The residential course will give you the opportunity to experience life as a first year Geology student in the Department of Geography. There will be both field and laboratory sessions that incorporate a range of theoretical and methodological approaches and you will learn some key geological techniques, such as, hand specimen and thin section analysis. The learning sessions will give you an insight into our first year teaching in ‘Rocks Minerals and Fossils’ and ‘Geological Research Methods’. The academic workshops will be delivered by our team of friendly tutors and you will get the chance to use some of our new facilities within the department, including our suite of petrological microscopes.
Why Did Charles I Lose His Head?
Crown and People from Henry VIII to Oliver Cromwell
Why study history? The historian Peter Stearns has argued that: ‘Historians do not perform heart transplants or improve highway design… In a society that expects education to serve useful purposes, the functions of history can seem more difficult to define than those of engineering or medicine. History is in fact very useful …’
Thinking about the 16 and 17th centuries allows us to explore historical documents of the time, which is exciting in itself, but it also allows us to think about how different societies function and how people behave. These are invaluable skills for understanding humanity and they lay the foundations for good citizenship – through an ability to research, analyse and interpret the infinite varieties of the world we live in, for work, for leisure and for social and political change.
Many A level students are quite familiar with modern history, so in this course we take a different approach to thinking about whether ‘the past is another country’. In 1534, Henry VIII was so powerful that he could force his country to accept his headship of the English church. Only a century later, Charles I went to the executioner’s block.
A programme of lectures, workshops and independent research will explore the long and short-term factors which contributed to Charles’ fate. We will investigate the impact of the Reformation, the challenge of ruling multiple kingdoms, and the growing divide between rich and poor. Our sources will be taken from popular culture, allowing us to examine how the common people were affected by the crown’s decisions, and the course will culminate in a mock-trial of Charles I. The response to why King Charles lost his head answers so many more questions than just those relating to one man 400 years ago.
Law, Criminology and Policing
Law, Criminology and Policing all within the same department, so with that in mind, on the first day, you will be given a taste of all three disciplines. The programme we have put together will be delivered by knowledgeable and approachable staff from the department supported by our own students.
You will have the opportunity to experience a taste of what it is like to study these courses at Edge Hill University by taking part in a number of activities relating to to what you would do on the degrees. These will include workshops, debates, internet research and problem-solving. The topics you will study cover a range of current issues. We hope that you really enjoy your experiences at Edge Hill.
Sessions on day one:
Criminology Session 1: What is Crime?
We all think we know what crime is, but in reality what constitutes a crime varies according to a range of criteria. This interactive session will explore the notion that crime is essentially a social construction, contingent on time, place and context, and reflective of processes of discrimination. You will be introduced to the idea that focusing on ‘crime’ can lead us into inconsistencies and into missing very serious social harms that governments choose not to criminalize.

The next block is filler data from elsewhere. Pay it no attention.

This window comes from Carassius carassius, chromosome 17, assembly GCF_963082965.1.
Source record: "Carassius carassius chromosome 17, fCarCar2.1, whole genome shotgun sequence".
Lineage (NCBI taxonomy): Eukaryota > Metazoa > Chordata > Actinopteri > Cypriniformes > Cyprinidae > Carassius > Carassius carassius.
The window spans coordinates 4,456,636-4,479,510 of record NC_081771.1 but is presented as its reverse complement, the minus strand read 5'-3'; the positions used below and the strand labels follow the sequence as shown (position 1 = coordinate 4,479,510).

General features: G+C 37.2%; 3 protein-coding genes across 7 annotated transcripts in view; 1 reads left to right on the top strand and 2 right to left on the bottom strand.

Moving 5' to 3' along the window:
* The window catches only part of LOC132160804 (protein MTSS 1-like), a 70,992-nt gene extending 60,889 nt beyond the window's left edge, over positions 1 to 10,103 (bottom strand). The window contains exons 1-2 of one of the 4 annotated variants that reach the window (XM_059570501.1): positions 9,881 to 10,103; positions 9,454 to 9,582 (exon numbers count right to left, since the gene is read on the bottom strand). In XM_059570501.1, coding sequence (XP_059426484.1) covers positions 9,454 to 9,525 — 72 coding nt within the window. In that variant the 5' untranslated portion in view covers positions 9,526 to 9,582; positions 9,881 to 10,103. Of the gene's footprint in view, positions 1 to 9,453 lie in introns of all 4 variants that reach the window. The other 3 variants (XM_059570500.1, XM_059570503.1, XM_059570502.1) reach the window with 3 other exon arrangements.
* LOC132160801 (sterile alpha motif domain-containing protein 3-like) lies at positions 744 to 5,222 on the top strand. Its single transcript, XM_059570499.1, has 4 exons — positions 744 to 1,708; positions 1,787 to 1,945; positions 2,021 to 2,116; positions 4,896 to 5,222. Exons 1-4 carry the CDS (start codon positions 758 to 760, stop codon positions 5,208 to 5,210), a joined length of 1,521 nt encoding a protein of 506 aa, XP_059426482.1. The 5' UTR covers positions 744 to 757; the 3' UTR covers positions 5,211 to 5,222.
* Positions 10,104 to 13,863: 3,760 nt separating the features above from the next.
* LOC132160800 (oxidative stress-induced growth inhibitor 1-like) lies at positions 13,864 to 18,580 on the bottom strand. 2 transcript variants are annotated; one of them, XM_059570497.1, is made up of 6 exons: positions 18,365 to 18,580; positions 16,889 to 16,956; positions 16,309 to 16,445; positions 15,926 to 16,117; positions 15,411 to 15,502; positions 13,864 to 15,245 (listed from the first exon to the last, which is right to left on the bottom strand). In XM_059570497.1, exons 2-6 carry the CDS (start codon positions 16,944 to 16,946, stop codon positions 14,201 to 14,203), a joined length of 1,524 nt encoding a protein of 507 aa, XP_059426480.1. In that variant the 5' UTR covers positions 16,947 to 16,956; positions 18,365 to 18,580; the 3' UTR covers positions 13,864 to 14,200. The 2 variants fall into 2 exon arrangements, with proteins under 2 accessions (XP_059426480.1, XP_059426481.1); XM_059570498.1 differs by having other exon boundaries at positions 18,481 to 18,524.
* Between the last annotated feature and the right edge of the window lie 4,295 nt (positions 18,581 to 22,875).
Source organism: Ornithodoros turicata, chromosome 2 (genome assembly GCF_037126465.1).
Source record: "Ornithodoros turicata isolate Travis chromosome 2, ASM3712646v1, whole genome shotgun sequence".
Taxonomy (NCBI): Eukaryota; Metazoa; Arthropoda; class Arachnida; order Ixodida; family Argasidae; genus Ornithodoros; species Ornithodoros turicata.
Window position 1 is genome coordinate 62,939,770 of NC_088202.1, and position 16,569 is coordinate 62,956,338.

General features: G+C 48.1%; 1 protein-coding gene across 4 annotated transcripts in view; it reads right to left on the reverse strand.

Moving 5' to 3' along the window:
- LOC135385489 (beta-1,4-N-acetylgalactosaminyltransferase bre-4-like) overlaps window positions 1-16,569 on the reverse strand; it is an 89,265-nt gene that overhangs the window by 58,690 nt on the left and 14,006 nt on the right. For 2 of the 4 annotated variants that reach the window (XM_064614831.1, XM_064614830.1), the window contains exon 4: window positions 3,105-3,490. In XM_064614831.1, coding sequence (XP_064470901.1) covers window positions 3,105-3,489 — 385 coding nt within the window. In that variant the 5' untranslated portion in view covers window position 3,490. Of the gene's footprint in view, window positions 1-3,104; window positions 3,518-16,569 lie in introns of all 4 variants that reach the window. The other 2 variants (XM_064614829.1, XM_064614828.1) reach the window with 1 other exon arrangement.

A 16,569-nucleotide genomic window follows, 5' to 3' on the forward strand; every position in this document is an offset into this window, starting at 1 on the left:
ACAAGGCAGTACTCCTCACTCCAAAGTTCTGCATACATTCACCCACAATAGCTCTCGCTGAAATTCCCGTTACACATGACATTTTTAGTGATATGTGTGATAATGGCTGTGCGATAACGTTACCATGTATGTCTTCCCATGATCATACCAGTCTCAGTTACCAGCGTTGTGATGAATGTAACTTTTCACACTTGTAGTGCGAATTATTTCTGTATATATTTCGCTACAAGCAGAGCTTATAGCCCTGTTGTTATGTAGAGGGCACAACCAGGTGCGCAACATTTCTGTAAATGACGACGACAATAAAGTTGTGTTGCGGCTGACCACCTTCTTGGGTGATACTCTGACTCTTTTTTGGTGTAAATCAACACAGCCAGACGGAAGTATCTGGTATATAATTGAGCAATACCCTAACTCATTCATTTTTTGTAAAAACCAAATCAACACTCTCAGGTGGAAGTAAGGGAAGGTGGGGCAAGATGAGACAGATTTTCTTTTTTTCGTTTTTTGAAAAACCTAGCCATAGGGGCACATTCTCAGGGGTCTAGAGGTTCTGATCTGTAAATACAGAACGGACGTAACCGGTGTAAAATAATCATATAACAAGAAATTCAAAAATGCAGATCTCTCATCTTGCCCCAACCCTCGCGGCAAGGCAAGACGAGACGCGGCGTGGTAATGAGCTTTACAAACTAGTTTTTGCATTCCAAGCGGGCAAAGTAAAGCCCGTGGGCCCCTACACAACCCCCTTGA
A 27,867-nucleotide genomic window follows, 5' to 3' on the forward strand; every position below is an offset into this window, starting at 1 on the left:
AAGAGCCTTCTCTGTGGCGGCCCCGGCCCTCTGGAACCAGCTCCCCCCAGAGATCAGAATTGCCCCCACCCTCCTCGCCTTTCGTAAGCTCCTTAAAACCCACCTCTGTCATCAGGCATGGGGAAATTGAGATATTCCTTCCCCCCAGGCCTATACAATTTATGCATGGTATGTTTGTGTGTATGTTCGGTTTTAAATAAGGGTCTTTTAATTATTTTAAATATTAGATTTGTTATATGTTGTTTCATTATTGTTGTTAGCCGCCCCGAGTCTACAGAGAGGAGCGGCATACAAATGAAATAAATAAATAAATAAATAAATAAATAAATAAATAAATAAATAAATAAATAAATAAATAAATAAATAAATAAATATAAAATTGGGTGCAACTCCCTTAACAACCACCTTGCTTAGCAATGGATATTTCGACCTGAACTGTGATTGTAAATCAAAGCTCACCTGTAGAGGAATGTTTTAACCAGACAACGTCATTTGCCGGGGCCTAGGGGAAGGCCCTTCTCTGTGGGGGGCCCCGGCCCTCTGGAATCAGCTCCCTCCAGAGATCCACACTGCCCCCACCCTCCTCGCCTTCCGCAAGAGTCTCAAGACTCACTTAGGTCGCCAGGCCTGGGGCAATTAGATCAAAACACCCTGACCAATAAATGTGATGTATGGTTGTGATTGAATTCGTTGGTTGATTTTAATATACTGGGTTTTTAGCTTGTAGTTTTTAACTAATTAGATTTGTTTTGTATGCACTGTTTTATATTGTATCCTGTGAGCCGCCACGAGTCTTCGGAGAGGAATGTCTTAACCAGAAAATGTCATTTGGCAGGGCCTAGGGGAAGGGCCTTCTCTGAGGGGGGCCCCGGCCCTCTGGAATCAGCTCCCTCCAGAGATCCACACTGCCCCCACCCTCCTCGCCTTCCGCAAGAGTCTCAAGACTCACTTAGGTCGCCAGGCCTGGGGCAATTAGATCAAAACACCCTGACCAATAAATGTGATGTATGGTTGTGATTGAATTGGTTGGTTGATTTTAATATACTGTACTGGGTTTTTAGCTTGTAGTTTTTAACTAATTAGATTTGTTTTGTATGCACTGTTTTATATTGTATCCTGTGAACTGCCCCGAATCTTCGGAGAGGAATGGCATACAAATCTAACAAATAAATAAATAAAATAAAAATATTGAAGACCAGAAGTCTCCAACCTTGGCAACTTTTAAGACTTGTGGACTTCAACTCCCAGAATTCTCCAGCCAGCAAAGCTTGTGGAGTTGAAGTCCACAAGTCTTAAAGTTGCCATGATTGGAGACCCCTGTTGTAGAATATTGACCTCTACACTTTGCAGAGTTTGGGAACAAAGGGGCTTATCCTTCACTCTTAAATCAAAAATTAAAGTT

Law Session 1: How Law is Made and How It Works
This session will introduce you to how law is made in the UK and the different sources of law in the UK legal system. The session will offer several interactive tasks, such as voting on your own laws in a mock Parliament and undertaking the role of the Government or the Opposition in a debate about a new law.
Policing Session 1: The Role and Function of the Police
This session will introduce the variety of roles performed by the modern-day police service and the multiple views of it function in the 21st Century.
Criminology Session 2: Born or Made? Explaining ‘Criminality’.
Since the late nineteenth century criminologists have advanced theories that seek to explain what causes ‘crime’. These theories have often contradicted each other, and some have had disastrous results when put into practice. In this session we will explore some of the main approaches to crime and ‘its’ causes, from biological theories to environmental theories. We will then approach some of the more complex questions about the origins of crime – in relation to organizational and state crime.
Criminology Session 3: Responding to Crime: Problems with Punishment
Criminal justice systems around the world respond to wide varieties of crimes in strikingly similar and unimaginative ways. The failure of these responses to adequately solve the ‘problem of crime’ has raised important questions about the assumptions that underpin them and the problematic ways in which they are applied. This session considers these debates and invites us to think about how the punishments that we take for granted in the early twentieth century are often outdated, unjust, and ineffective.
Criminology Session 4: Understanding Crimes of the Powerful
The most consistent pattern in the modern history of criminal justice systems across the world is the way that whilst they punish individual behaviours very severely, they are extraordinarily lenient when it comes to crimes and harms carried out by powerful organisations such as corporations, professions and the state. Yet it the latter that have caused by far the most suffering. Drawing on current research at Edge Hill, this session takes us back to some of the issues that were first raised in session one, and suggests a number of key elements that produce and reproduce harms including slavery, mass killing and genocide, and crimes against the environment.
Law Session 2: That’s not my Contract!